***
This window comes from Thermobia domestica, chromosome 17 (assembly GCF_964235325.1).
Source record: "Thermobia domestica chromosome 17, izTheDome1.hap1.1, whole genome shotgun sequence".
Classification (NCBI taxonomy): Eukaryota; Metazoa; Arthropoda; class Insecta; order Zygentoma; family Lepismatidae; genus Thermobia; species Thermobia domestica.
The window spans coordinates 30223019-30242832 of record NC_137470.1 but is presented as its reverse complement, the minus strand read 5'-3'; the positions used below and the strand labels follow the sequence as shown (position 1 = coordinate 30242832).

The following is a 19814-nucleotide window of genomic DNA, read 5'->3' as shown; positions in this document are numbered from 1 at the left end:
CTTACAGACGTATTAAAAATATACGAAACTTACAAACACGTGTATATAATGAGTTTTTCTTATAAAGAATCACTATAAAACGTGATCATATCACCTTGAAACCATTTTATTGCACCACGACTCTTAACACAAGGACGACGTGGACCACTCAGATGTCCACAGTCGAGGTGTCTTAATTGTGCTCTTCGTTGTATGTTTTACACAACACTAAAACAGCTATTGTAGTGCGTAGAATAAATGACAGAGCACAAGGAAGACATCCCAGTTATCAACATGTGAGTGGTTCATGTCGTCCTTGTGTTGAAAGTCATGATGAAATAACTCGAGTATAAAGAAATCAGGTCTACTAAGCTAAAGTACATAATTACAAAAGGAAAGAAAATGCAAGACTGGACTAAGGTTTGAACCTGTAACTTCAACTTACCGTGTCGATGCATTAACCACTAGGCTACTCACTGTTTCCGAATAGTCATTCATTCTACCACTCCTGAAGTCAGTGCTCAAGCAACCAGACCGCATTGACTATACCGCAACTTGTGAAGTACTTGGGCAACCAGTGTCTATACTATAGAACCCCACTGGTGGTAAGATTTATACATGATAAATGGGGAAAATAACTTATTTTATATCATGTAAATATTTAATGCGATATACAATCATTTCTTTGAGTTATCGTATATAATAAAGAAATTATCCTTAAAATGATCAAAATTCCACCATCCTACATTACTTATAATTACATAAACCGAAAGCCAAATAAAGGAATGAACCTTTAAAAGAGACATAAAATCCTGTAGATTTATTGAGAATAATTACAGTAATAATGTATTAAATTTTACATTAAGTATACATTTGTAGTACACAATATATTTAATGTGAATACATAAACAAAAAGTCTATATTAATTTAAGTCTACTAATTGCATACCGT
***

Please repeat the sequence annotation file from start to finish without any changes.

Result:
This window comes from Thermobia domestica, chromosome 17 (assembly GCF_964235325.1).
Source record: "Thermobia domestica chromosome 17, izTheDome1.hap1.1, whole genome shotgun sequence".
Classification (NCBI taxonomy): Eukaryota; Metazoa; Arthropoda; class Insecta; order Zygentoma; family Lepismatidae; genus Thermobia; species Thermobia domestica.
The window spans coordinates 30223019-30242832 of record NC_137470.1 but is presented as its reverse complement, the minus strand read 5'-3'; the positions used below and the strand labels follow the sequence as shown (position 1 = coordinate 30242832).

The following is a 19814-nucleotide window of genomic DNA, read 5'->3' as shown; positions in this document are numbered from 1 at the left end:
CTTACAGACGTATTAAAAATATACGAAACTTACAAACACGTGTATATAATGAGTTTTTCTTATAAAGAATCACTATAAAACGTGATCATATCACCTTGAAACCATTTTATTGCACCACGACTCTTAACACAAGGACGACGTGGACCACTCAGATGTCCACAGTCGAGGTGTCTTAATTGTGCTCTTCGTTGTATGTTTTACACAACACTAAAACAGCTATTGTAGTGCGTAGAATAAATGACAGAGCACAAGGAAGACATCCCAGTTATCAACATGTGAGTGGTTCATGTCGTCCTTGTGTTGAAAGTCATGATGAAATAACTCGAGTATAAAGAAATCAGGTCTACTAAGCTAAAGTACATAATTACAAAAGGAAAGAAAATGCAAGACTGGACTAAGGTTTGAACCTGTAACTTCAACTTACCGTGTCGATGCATTAACCACTAGGCTACTCACTGTTTCCGAATAGTCATTCATTCTACCACTCCTGAAGTCAGTGCTCAAGCAACCAGACCGCATTGACTATACCGCAACTTGTGAAGTACTTGGGCAACCAGTGTCTATACTATAGAACCCCACTGGTGGTAAGATTTATACATGATAAATGGGGAAAATAACTTATTTTATATCATGTAAATATTTAATGCGATATACAATCATTTCTTTGAGTTATCGTATATAATAAAGAAATTATCCTTAAAATGATCAAAATTCCACCATCCTACATTACTTATAATTACATAAACCGAAAGCCAAATAAAGGAATGAACCTTTAAAAGAGACATAAAATCCTGTAGATTTATTGAGAATAATTACAGTAATAATGTATTAAATTTTACATTAAGTATACATTTGTAGTACACAATATATTTAATGTGAATACATAAACAAAAAGTCTATATTAATTTAAGTCTACTAATTGCATACCGT